Although I try to keep off the self-praise, one thing I’m kind of proud of is that I think I did a good job of establishing the main character’s introversion without making her seem like a doormat. She gets lost in crowds, and her extroverted childhood friend pulls her around a bit, but she still manages to be pretty forceful on her own or with people she knows, even calling out said friend when she got a little too pushy. She also takes initiative on her “quest,” so to speak, and it’s established that those close to her knew that she would do that. She has her nerves, but when she makes up a mind to do something, she gets it done.

I also really like writing her dad, even though it can sometimes be hard to come up with his lines. He’s very reasonable. I want to trade stories with him over a nice cup of tea.

One thing I definitely think could use some trimming is a bit of description surrounding the moons. The world of my novel has three moons, which has resulted in a rather interesting form of astrology. I went into this a bit because the midsummer festival described in the first chapter ties into it; however, I think what I have now is a bit too close to an infodump, and I’m not quite sure how to fix it. Getting carried away with details I find interesting is kind of an Achilles heel of mine. It probably comes from the same part of my brain as the Random Research Projects.

Chapter Two is now in the works; in fact, I have almost a page of it written already. I don’t know how long it will be relative to Chapter One, but I do know that it will take much less time to write.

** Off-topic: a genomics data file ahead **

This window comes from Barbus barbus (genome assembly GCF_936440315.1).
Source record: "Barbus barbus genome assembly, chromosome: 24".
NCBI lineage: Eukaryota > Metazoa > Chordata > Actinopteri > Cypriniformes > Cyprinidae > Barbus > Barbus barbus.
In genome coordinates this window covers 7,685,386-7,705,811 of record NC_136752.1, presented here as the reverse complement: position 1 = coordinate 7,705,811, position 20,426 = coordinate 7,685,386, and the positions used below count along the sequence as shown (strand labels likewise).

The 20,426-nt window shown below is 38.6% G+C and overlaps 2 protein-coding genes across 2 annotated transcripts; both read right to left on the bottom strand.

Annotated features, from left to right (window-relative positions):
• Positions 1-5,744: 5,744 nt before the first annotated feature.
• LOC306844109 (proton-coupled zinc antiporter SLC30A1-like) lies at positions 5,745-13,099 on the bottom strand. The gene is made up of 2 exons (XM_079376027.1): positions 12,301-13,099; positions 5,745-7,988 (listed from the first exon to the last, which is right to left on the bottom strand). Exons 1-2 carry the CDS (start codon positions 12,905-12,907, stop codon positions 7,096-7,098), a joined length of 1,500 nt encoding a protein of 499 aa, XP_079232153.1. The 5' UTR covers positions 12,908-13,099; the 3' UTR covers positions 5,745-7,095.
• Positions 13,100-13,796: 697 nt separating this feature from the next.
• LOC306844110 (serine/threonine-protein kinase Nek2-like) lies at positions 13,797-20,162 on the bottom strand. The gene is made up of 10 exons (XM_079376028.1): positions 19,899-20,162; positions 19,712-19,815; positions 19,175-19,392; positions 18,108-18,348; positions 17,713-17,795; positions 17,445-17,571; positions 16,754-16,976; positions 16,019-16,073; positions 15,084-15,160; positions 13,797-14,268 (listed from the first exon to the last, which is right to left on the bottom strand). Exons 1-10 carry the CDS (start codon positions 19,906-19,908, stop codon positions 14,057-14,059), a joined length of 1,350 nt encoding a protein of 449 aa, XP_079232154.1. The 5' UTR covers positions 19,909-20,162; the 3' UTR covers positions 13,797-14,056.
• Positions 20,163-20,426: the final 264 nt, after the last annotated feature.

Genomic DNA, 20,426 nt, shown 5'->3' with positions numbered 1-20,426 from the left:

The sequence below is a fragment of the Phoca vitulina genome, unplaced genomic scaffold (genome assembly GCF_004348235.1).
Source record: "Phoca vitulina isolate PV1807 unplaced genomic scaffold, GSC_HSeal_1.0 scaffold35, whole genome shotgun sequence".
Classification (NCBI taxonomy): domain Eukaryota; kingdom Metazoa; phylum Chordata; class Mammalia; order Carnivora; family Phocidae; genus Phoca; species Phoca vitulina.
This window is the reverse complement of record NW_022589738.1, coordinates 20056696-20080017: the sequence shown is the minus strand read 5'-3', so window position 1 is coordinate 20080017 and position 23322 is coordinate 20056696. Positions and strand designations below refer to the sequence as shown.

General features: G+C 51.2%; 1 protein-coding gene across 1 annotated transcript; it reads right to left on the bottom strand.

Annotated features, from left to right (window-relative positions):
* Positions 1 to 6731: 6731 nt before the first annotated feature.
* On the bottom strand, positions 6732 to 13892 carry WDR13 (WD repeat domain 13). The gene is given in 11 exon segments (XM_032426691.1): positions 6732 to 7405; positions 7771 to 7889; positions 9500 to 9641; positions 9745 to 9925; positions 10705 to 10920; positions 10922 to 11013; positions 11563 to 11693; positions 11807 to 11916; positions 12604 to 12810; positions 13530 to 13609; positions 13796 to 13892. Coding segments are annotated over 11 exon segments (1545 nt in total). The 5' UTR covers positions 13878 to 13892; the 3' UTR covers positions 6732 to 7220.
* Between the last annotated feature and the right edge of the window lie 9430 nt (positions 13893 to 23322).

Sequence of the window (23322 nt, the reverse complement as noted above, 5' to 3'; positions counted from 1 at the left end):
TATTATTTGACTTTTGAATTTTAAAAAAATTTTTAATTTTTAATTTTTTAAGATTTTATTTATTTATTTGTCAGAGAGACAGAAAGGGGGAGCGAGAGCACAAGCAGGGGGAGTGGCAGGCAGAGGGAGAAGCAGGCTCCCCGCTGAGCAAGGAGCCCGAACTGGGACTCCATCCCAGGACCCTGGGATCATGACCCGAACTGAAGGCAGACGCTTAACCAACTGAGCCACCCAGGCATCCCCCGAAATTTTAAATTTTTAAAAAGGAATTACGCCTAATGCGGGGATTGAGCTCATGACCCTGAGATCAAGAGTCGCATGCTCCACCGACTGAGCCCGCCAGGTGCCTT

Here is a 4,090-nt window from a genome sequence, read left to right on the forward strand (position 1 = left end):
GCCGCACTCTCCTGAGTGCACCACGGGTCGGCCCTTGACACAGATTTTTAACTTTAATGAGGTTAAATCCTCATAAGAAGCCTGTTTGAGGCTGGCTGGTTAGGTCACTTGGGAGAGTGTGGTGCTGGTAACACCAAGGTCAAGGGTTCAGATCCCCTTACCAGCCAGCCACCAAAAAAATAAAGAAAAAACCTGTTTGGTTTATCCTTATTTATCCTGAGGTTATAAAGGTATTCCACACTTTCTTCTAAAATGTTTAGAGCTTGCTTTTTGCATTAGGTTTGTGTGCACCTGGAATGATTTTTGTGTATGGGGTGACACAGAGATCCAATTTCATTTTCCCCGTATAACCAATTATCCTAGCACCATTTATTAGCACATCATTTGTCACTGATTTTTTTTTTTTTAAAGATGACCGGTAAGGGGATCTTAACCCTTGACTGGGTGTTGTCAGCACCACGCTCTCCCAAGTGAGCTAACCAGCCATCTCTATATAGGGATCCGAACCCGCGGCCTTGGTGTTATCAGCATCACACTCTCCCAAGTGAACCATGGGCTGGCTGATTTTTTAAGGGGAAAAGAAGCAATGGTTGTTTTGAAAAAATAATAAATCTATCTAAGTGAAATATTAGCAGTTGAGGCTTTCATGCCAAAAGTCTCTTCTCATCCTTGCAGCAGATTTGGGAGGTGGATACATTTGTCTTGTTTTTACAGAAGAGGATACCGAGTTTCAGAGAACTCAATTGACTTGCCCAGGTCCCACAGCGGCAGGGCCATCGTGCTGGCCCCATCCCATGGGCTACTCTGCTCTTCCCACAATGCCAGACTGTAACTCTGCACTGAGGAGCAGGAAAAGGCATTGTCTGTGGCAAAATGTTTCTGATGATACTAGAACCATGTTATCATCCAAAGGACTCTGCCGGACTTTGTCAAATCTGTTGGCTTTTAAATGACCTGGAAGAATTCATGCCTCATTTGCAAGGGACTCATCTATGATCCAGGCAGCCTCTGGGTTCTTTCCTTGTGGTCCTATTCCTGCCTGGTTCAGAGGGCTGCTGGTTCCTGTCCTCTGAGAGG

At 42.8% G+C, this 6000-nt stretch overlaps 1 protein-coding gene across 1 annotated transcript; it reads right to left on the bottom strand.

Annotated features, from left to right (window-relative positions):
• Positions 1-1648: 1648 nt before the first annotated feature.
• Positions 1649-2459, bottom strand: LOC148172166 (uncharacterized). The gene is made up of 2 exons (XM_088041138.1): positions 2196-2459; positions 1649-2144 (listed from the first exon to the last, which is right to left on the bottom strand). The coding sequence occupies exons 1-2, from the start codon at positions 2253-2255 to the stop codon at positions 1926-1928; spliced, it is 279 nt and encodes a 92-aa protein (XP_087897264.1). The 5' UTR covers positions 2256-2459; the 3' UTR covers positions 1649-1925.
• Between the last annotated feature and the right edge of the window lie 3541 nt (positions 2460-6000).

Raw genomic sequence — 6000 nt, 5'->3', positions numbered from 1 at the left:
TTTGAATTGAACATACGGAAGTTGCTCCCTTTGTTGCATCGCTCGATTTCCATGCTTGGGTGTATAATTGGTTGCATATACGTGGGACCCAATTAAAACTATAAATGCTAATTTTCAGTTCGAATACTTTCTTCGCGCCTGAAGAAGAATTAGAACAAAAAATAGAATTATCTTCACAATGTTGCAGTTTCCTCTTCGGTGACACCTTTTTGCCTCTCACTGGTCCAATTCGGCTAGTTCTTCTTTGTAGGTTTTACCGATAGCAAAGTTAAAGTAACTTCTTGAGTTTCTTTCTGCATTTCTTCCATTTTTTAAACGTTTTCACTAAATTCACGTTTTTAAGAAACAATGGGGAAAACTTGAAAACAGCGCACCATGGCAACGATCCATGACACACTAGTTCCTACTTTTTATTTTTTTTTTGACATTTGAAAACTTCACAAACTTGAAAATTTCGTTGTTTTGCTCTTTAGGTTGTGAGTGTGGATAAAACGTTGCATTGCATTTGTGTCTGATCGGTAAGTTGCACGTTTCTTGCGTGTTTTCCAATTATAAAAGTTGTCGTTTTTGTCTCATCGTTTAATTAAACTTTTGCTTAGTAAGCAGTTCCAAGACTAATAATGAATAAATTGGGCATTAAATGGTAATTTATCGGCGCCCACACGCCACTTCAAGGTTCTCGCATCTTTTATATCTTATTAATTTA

From now on, I’m shooting for the Stephen King 2,000 Words Per Day Minimum. I had already greatly exceeded that quota for the day before I started on this blog post, but really, what’s the point of cutting it off at the minimum?

The answer, of course, is none. None whatsoever.

I am going to keep going while I’m ahead, and I am going to DO THIS THING.

Keeping My Mind on Writing

I want to be a writer.

Technically, I suppose I already am a writer. It’s what I spend most of my time doing, and I daresay I’m rather good at it. What I should have said is, I want to be a professional author. My dream job is to make a living writing books and blogging on the side. When I imagine my ideal life, I picture myself living in a nice high-rise apartment just big enough for me and my cat(s), earning money via royalties, with my books on sale in Borders and Barnes & Nobles everywhere.

Of course, writing a novel is a tricky process. Right now, I’m almost done with the fourth draft of the first chapter of the first novel of a planned trilogy (it started out as a single book, but then the idea exploded outward and, well, I liked it better that way). My personal process is a bit odd, because while my inspiration is sporadic, my brain does not enjoy shifting between mindsets. I often end up writing a scene, but then getting stuck at a transition with a nice momentary bout of writer’s block and not wanting to stop writing because my brain is still in “writing mode.”